Percutaneous mitral valve (MV) repair has been performed in over 20,000 patients worldwide. As clinical experience in this technique grows indications for its use are being defined. Mitral regurgitation (MR) encompasses a complex heterogeneous group and its treatment is governed by determining a clear understanding of the underlying aetiology. Surgical MV repair remains the gold standard therapy for severe MR. However in select groups of high-risk surgical patients, a percutaneous approach to MV repair is establishing its role. This review gives an overview of the published data in percutaneous MV repair and its impact on the contemporary management of MR. PMID:26101091

  7. [Percutaneous mitral valve annuloplasty with the carillon mitral contour system by cardiac dimensions. A minimally invasive therapeutic option for the treatment of severe functional mitral valve regurgitation].

    PubMed

    Degen, Hubertus; Lickfeld, Thomas; Stoepel, Carsten; Haude, Michael

    2009-09-01

    Morbidity in patients with systolic heart failure is significantly increased by functional mitral valve regurgitation. In addition to pharmaceutical treatment or surgical reconstruction of the impaired valve, minimally invasive procedures have continuously advanced into the focus of interest. The Carillon Mitral Contour System (Cardiac Dimensions) is a new catheter-based method to converge dehiscent mitral valve leaflets with implantation of a nitinol clip into the coronary sinus, leading to a closer approach of the valve leaflets with subsequent decrease in mitral regurgitation. The device is implanted via a central venous catheter, using a special delivery system under fluoroscopy. The immediate success of minimizing mitral valve regurgitation is verified by online transesophageal echocardiography (TEE), device-related impairment of perfusion of contiguous coronary vessels is ruled out by coronary angiography performed simultaneously during deployment of the device. As soon as reduction of the mitral valve regurgitation is demonstrated in TEE, the Carillon System is disconnected from the delivery system, before, however, the Carillon device can be withdrawn into the delivery system as necessary. Following the successful implantation of the Carillon Mitral Contour System, a left ventricular lead for cardiac resynchronization therapy can still be successfully placed alongside through the coronary sinus. PMID:19784563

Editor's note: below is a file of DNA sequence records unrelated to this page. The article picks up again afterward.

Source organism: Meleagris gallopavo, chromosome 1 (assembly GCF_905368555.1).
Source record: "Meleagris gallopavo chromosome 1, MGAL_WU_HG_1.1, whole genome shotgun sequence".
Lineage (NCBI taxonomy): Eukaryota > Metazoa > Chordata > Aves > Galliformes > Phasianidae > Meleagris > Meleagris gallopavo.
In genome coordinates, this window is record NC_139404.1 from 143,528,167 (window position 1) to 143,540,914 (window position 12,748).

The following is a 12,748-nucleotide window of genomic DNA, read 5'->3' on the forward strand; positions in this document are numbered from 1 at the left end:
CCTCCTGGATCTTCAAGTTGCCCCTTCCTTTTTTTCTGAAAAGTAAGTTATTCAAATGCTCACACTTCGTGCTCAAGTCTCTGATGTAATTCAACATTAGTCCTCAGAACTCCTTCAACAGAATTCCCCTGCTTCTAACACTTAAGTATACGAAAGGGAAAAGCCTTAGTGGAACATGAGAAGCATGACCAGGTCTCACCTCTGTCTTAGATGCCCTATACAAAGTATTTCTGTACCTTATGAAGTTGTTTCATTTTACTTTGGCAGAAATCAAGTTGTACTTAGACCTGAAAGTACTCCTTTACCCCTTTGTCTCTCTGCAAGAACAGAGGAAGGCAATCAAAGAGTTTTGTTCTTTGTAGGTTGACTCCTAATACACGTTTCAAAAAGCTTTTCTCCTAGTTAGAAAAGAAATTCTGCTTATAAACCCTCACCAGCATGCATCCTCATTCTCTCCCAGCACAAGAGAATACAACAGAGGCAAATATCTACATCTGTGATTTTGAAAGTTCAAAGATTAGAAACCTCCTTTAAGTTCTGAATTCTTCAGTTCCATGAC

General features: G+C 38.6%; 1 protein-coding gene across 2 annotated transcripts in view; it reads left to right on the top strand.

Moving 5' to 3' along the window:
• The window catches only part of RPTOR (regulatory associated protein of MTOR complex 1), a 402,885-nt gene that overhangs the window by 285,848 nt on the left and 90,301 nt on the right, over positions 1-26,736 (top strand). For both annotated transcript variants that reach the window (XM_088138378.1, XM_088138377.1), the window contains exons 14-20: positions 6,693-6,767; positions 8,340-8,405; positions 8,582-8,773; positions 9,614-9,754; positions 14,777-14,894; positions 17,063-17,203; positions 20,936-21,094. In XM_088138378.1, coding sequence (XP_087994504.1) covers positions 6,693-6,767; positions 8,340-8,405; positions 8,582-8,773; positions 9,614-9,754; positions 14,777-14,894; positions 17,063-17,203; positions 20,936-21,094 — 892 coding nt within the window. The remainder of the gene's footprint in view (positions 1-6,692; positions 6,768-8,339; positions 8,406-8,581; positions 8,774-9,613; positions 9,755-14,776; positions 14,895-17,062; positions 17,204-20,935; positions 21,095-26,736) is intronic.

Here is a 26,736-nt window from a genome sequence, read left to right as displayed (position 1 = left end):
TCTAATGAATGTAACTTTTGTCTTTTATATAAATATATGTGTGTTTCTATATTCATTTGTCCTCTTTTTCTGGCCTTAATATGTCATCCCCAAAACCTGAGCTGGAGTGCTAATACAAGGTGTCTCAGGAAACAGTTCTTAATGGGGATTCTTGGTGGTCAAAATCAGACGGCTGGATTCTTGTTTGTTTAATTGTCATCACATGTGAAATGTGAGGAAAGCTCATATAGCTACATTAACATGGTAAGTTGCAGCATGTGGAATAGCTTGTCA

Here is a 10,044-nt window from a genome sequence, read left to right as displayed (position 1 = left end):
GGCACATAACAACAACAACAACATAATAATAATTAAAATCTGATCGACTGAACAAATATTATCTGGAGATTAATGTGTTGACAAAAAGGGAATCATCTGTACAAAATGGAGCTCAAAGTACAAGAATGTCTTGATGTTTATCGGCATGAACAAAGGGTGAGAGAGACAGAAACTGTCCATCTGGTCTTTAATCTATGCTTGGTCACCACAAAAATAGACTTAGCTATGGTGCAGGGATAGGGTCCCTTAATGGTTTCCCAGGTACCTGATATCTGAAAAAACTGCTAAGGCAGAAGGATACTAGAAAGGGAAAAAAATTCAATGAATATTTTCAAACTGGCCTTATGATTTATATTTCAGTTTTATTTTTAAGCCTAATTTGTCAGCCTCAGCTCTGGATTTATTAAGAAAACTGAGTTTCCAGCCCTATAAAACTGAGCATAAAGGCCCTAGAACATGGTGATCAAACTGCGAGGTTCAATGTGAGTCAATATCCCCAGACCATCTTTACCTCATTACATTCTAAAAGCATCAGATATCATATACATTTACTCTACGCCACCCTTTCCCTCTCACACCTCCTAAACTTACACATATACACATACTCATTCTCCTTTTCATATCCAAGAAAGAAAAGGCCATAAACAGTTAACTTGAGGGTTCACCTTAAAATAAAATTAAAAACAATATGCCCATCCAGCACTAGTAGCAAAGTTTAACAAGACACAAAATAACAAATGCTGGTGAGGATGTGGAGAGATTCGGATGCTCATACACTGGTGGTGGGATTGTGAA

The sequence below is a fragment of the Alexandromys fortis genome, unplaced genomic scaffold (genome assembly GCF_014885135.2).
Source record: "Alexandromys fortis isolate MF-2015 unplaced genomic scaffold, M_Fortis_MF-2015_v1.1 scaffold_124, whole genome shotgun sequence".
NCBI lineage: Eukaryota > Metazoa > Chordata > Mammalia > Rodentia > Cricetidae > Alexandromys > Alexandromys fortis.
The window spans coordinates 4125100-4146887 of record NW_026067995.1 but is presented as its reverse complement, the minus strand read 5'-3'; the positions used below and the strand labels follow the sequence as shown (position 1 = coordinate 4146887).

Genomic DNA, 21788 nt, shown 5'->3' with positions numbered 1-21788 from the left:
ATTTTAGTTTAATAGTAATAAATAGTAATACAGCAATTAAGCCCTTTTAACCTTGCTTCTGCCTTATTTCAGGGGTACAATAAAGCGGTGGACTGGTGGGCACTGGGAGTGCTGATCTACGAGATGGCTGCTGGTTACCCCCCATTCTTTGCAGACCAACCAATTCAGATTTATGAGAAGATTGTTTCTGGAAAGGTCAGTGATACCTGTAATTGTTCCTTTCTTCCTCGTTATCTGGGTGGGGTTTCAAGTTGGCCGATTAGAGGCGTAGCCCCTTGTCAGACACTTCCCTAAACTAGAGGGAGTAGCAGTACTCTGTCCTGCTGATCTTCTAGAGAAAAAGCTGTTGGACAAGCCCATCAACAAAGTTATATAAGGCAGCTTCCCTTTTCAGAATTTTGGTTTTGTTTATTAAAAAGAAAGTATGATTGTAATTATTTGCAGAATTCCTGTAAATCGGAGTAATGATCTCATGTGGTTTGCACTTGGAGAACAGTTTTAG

8. Double-orifice mitral valve associated with atrioventricular canal defects

    PubMed Central

    Rhissassi, Jaafar; El Malki, Hicham; Benmessaoud, Fatima Azzahra; El Kandoussi, Tahar; Laaroussi, Mohamed

    2016-01-01

    A 4 year-old male presented with effort dyspnea, and was diagnosed as atrioventricular canal defects. This finding was confirmed by open heart surgery, and a congenital double orifice mitral valve was discovered. The septal defect was closed but the double orifice mitral valve was respected because of the absence of hemodynamic disturbance. We report this case with review of literature. PMID:27347288

  9. [Mitral valve replacement following myomectomy for idiopathic hypertrophic subaortic stenosis].

    PubMed

    Shigenobu, M; Arai, S; Okada, M; Imai, S; Senoo, Y; Teramoto, S

    1989-08-01

    A patient is reported with IHSS where mitral valve replacement was performed 3 years following myomectomy because of a residual pressure gradient of left ventricular outflow tract. After mitral valve replacement, the left ventricular outflow tract obstruction was almost completely relieved not only at rest but also at provocation by isoproterenol. The patient successfully returned to work with no symptoms. PMID:9301943

  10. Left ventricular post-infraction pseudoaneurysm mimicking mitral valve endocarditis

    PubMed Central

    2013-01-01